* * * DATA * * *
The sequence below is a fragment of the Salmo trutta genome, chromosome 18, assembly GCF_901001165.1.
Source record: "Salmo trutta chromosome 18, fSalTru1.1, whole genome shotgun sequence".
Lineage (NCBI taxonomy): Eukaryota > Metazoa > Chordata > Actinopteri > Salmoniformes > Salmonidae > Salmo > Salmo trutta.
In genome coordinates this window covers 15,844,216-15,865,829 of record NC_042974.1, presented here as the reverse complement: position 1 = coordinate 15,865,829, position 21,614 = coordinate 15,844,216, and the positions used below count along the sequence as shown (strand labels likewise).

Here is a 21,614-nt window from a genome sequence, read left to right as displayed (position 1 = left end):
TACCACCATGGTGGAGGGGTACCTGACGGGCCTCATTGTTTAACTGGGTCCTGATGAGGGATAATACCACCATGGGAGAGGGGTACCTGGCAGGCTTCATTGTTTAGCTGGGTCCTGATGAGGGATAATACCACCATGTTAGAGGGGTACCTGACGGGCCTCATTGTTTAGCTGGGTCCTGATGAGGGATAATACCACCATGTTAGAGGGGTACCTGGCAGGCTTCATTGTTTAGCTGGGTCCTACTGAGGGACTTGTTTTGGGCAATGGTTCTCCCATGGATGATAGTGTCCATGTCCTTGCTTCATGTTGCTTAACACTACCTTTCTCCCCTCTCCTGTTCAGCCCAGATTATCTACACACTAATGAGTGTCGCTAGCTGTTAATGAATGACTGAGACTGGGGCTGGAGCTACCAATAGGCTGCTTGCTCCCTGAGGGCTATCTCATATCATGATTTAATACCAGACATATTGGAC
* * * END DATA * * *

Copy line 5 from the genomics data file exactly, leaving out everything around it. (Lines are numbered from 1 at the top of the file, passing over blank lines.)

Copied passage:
Here is a 21,614-nt window from a genome sequence, read left to right as displayed (position 1 = left end):